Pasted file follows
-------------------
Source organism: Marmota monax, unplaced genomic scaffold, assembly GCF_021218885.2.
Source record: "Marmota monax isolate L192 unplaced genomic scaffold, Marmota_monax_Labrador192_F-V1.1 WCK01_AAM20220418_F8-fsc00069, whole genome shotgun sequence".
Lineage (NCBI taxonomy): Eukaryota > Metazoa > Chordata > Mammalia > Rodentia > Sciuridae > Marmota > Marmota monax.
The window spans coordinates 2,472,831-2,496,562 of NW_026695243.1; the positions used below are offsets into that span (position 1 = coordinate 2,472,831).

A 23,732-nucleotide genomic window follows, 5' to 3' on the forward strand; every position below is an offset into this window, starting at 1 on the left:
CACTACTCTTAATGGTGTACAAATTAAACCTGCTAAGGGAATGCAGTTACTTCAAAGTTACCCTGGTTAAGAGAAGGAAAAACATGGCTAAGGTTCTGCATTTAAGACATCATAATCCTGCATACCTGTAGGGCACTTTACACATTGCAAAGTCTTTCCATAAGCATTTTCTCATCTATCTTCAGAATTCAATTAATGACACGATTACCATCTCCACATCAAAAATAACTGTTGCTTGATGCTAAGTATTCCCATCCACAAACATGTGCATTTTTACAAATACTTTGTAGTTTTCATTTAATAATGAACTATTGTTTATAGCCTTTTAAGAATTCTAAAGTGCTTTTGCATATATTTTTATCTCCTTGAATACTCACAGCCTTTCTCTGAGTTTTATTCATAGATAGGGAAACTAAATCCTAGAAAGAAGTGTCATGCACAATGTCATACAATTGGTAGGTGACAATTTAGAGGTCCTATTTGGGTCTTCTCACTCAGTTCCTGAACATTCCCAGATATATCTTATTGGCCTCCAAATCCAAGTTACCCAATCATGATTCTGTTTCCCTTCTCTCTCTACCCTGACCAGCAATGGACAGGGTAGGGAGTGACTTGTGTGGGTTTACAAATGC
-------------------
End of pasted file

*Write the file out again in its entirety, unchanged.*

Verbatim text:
Source organism: Marmota monax, unplaced genomic scaffold, assembly GCF_021218885.2.
Source record: "Marmota monax isolate L192 unplaced genomic scaffold, Marmota_monax_Labrador192_F-V1.1 WCK01_AAM20220418_F8-fsc00069, whole genome shotgun sequence".
Lineage (NCBI taxonomy): Eukaryota > Metazoa > Chordata > Mammalia > Rodentia > Sciuridae > Marmota > Marmota monax.
The window spans coordinates 2,472,831-2,496,562 of NW_026695243.1; the positions used below are offsets into that span (position 1 = coordinate 2,472,831).

A 23,732-nucleotide genomic window follows, 5' to 3' on the forward strand; every position below is an offset into this window, starting at 1 on the left:
CACTACTCTTAATGGTGTACAAATTAAACCTGCTAAGGGAATGCAGTTACTTCAAAGTTACCCTGGTTAAGAGAAGGAAAAACATGGCTAAGGTTCTGCATTTAAGACATCATAATCCTGCATACCTGTAGGGCACTTTACACATTGCAAAGTCTTTCCATAAGCATTTTCTCATCTATCTTCAGAATTCAATTAATGACACGATTACCATCTCCACATCAAAAATAACTGTTGCTTGATGCTAAGTATTCCCATCCACAAACATGTGCATTTTTACAAATACTTTGTAGTTTTCATTTAATAATGAACTATTGTTTATAGCCTTTTAAGAATTCTAAAGTGCTTTTGCATATATTTTTATCTCCTTGAATACTCACAGCCTTTCTCTGAGTTTTATTCATAGATAGGGAAACTAAATCCTAGAAAGAAGTGTCATGCACAATGTCATACAATTGGTAGGTGACAATTTAGAGGTCCTATTTGGGTCTTCTCACTCAGTTCCTGAACATTCCCAGATATATCTTATTGGCCTCCAAATCCAAGTTACCCAATCATGATTCTGTTTCCCTTCTCTCTCTACCCTGACCAGCAATGGACAGGGTAGGGAGTGACTTGTGTGGGTTTACAAATGC